Seasonal Affective Disorder

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Written by Chad Faust

The holiday season is in full swing, and despite a lot of joy often associated with this time of the year, seasonal depression is something that can’t be overlooked.

Seasonal Affective Disorder (SAD) is a category of depression that materializes during certain times of the year. The disorder is much more frequent in the winter months than in the summertime, and an important factor of this is limited exposure to sunlight. This reduces levels of serotonin and melatonin in our bodies, two important regulators of mood and sleep. Symptoms of SAD include low energy, hypersomnia, weight gain, and social withdrawal (which can manifest itself in the form of strained relationships).

Seasonal Affective Disorder can limit everyone from living their fullest lives with their friends and families during multiple seasons, but most often during the fall/winter time of the year. SAD can affect someone who already struggles with mental health or even someone who experiences normal mental health most of the time.

From lifestyle changes to seeing a medical professional, it’s important to know that there are a lot of different ways to help combat SAD.

If you think your condition may be severe, talk with your doctor about things such as antidepressants, psychotherapy, or even light therapy. Talking with professionals about different medication or helping to identify patterns in behavior can help you learn ways to treat the disorder.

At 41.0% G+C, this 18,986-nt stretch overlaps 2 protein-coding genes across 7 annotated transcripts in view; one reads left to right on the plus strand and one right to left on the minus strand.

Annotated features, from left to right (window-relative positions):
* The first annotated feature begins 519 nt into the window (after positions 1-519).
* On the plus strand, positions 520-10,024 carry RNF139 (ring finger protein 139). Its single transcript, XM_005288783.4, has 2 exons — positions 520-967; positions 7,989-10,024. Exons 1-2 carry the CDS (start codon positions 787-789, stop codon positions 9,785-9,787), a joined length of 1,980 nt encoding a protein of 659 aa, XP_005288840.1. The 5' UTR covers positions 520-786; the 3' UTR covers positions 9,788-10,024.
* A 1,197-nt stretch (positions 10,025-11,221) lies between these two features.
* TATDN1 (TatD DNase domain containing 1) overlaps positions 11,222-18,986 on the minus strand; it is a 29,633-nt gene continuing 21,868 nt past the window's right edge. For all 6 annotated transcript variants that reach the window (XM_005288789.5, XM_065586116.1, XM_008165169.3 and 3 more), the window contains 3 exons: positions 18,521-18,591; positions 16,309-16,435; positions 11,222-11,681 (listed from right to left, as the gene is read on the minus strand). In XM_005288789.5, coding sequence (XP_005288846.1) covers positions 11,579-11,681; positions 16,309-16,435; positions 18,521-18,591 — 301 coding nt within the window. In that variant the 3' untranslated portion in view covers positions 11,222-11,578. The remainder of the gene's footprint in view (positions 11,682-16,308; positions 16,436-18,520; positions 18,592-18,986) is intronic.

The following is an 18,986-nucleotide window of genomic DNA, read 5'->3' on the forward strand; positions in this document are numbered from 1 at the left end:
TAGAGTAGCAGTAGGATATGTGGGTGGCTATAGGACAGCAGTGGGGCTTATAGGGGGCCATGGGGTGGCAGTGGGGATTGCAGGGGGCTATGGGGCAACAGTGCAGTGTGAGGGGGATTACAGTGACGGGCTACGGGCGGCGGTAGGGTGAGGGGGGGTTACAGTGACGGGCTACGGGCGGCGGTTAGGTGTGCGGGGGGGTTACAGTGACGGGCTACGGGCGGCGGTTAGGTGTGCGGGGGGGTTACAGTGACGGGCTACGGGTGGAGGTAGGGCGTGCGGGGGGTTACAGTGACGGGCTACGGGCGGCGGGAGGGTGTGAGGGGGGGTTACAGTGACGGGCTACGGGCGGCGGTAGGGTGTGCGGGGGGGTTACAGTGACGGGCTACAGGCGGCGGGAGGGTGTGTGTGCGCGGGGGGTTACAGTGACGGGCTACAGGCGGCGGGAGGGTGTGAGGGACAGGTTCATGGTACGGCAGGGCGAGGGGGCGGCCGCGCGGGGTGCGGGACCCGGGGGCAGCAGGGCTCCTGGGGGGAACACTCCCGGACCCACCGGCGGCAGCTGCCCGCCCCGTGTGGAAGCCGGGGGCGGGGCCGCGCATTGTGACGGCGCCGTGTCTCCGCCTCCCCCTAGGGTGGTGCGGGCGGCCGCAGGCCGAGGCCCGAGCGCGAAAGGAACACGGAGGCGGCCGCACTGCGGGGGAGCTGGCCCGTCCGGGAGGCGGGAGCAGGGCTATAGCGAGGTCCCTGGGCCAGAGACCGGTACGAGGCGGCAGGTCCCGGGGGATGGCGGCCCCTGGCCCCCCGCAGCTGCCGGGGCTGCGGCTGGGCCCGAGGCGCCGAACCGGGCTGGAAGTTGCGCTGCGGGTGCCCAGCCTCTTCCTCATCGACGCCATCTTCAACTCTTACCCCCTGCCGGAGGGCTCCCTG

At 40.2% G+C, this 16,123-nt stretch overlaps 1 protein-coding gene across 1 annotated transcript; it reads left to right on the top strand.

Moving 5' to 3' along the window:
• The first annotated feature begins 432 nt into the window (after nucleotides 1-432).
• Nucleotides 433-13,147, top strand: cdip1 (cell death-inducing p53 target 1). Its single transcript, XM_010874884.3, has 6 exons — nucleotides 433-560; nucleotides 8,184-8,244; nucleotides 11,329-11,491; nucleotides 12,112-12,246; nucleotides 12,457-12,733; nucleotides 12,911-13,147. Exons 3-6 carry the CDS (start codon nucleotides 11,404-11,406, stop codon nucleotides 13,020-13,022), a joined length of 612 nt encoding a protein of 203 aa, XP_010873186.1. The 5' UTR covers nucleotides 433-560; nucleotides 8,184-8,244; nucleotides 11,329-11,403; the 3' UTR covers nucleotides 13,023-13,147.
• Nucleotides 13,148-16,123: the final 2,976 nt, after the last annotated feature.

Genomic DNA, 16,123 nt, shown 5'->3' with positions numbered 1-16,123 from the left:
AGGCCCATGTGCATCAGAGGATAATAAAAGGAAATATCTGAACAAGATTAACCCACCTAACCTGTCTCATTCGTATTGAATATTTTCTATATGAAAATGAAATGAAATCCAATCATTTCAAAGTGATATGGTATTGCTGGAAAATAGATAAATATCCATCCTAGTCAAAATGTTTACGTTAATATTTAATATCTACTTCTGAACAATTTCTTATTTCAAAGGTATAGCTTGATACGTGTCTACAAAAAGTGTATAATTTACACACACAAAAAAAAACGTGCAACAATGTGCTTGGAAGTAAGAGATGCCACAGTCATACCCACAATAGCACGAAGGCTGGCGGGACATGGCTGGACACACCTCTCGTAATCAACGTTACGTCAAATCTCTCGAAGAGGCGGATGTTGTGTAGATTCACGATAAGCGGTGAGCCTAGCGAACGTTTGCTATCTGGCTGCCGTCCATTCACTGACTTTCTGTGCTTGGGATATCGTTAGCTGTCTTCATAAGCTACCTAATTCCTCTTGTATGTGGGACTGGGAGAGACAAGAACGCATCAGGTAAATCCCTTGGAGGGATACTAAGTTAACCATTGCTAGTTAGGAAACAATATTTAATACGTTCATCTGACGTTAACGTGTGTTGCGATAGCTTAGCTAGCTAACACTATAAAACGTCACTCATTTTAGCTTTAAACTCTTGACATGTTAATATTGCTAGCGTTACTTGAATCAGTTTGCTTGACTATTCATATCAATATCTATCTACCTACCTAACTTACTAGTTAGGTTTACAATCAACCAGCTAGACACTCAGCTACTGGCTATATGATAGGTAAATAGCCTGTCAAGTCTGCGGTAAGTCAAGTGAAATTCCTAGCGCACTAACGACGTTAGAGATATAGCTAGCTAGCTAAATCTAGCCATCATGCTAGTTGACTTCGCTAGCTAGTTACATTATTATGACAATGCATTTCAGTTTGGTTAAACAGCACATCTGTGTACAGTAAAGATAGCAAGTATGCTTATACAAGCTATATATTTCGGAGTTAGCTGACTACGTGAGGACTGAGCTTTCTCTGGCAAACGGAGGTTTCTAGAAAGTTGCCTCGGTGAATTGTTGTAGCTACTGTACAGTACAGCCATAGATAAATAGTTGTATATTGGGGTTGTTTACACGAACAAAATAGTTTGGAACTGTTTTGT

There are a number of things you can do without seeing your doctor in order to help beat SAD. Going outside more often (especially when there’s a great deal of sunlight) is a good way to gain exposure to vitamin D and improve your mood. Eating healthier and making sure to exercise consistently is an easy way to help improve your lifestyle and mood simultaneously.

There are many things to do in order to help ease seasonal depression, but the most important thing to do is to be proactive. Asking for help and wanting to be the best version of yourself can go hand-in-hand, and it’s crucial that you address any concerns you have early to ensure that you’ll take action to help your mental health.

Keep in mind that everyone around you could be experiencing these symptoms during this season and that you can play a part in helping them combat SAD. Variations in mood, appetite, or energy amongst your friends could be more than just a bad day. It’s important to talk with the people you love about how you’re doing, and make sure that you’re there as a support system for others during this particular season.

Seasonal Affective Disorder is real, and it can happen to anyone around the holiday season. Look for signs of seasonal depression early, whether it’s affecting you or someone you know.